I recently placed a copy of How to Lie with Statistics in a little free library near campus. Not because I want people to be more deceitful – if you don’t understand how to trick others, then you yourself will be easy game. Numbers sound like facts. They can be used for malicious ends.
Consider medical ratings. These are ostensibly beneficial – prospective patients get to learn how well-trained their doctors are!
Saurabh Jha wrote an excellent essay explaining why these rankings are misleading, “When a Bad Surgeon Is the One You Want.” In brief, doctors who take easy cases will improve their ratings – their patients are more likely to have good outcomes. When doctors are assessed on their patients’ outcomes, then the doctors who take hard cases will appear to be incompetent. Even if they are much better at their craft than others.
The same phenomenon holds in teaching.
In our school district, teachers receive a salary bonus if they are reviewed as “highly effective.” My spouse has never received this bonus. She was recognized as being the best early-career biology teacher in the country; for multiple years, one of the half-dozen best teachers in our state; worth inviting to address graduates at Stanford’s School of Education. But within our school district, she is considered a mediocre teacher.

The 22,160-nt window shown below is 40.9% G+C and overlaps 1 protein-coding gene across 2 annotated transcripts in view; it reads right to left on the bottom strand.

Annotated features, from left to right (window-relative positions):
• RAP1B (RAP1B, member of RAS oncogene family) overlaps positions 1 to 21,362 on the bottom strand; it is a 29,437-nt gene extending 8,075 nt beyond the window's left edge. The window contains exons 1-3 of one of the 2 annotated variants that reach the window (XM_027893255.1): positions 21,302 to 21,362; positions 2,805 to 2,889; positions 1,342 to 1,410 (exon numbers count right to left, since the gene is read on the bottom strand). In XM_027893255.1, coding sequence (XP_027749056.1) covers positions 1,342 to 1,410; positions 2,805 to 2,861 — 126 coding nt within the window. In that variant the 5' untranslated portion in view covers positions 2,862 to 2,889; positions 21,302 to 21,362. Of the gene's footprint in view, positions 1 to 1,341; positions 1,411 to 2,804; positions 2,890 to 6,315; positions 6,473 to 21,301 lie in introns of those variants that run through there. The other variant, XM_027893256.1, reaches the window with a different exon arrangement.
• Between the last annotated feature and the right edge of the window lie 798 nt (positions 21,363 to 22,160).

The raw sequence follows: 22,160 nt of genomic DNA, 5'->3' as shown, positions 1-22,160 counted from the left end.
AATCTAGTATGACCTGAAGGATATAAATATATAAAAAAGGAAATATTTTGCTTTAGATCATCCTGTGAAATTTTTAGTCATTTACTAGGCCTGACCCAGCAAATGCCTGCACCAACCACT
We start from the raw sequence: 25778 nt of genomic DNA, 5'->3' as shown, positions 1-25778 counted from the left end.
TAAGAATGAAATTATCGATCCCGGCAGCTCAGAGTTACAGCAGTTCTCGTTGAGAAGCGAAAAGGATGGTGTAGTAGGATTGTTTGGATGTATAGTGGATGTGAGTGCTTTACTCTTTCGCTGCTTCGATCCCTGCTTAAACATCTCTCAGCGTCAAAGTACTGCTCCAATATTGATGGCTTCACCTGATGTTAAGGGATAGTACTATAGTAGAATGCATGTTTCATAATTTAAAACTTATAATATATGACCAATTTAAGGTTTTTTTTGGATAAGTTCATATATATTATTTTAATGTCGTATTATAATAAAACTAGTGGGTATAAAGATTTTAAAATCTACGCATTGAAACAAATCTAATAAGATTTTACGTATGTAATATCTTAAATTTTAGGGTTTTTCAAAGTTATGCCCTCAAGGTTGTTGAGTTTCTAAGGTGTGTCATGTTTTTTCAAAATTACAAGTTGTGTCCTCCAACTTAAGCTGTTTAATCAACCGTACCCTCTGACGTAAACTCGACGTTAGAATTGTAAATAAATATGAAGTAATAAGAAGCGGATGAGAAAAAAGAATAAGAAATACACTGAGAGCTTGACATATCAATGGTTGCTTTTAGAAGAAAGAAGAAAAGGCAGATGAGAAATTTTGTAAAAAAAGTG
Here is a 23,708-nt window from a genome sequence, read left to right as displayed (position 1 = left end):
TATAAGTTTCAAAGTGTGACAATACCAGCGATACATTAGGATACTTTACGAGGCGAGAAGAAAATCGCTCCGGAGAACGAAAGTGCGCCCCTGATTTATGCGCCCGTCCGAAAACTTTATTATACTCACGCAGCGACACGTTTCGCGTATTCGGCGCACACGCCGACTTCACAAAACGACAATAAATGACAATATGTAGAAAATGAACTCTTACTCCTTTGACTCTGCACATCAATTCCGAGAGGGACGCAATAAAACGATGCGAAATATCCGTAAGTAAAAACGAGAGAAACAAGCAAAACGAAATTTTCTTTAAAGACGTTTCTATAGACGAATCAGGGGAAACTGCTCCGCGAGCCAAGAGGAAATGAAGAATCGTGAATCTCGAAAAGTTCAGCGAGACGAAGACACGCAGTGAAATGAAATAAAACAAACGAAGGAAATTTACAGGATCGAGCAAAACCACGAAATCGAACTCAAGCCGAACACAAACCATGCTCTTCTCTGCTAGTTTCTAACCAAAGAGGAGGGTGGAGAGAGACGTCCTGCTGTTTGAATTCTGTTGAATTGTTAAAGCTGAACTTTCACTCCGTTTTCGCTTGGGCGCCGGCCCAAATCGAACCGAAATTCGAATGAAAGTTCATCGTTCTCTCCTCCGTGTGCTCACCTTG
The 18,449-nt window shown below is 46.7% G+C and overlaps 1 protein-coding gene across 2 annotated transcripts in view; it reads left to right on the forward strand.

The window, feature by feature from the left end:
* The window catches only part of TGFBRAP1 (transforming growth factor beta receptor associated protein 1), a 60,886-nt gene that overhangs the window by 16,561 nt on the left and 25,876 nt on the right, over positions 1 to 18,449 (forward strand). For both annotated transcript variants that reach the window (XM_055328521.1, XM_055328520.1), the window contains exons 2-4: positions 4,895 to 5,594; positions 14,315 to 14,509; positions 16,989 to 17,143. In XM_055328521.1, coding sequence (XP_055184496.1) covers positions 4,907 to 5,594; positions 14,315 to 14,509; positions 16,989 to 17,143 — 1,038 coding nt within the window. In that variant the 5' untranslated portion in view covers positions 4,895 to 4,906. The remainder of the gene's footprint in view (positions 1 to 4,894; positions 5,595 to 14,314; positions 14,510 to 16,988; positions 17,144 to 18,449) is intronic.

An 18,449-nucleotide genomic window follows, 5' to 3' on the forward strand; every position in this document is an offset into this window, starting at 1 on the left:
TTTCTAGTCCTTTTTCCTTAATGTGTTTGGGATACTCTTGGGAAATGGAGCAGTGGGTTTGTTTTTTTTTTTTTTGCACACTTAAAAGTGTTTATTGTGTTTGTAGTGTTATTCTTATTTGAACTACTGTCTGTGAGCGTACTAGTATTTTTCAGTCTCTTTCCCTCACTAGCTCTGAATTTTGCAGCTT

The reason? Teachers are evaluated based on their students’ performance, and my spouse insists that half her teaching schedule be devoted to high-need students. These students don’t score as well on tests, which is considered evidence that anyone who works with them is a low-quality teacher.
This week, the Indiana Department of Education released federal evaluations of local schools.
The elementary school located amidst our town’s most expensive houses, at which the lowest percentage of students receive free or reduced-price lunch, was rated as “exceeding expectations.”
The elementary schools that serve our town’s most disadvantaged students – one of which holds bilingual classes in English and American Sign Language to support deaf children, and has 86% of students receiving free or reduced-priced lunch – were rated as not meeting expectations.
My spouse and I are sending our own children to one of the schools that was rated as not meeting expectations. We know a fair bit about education – among other things, my spouse is the editor-in-chief of a national journal of teacher writing. I’ve observed classrooms in this low-rated school, and they are excellent.
But teacher morale is low, because the teachers are continually evaluated as being sub-par, despite the fact that they have chosen to work harder than others. Our school district is mandating that teachers in the low-rated schools waste time on unfulfilling test-prep regimes, even though these practices are known to further alienate under-resourced students.
Our nation’s school administrators ought to read How to Lie with Statistics, it seems. They’ve looked at a set of numbers and allowed themselves to be misled. Which bodes ill for the learners in their care.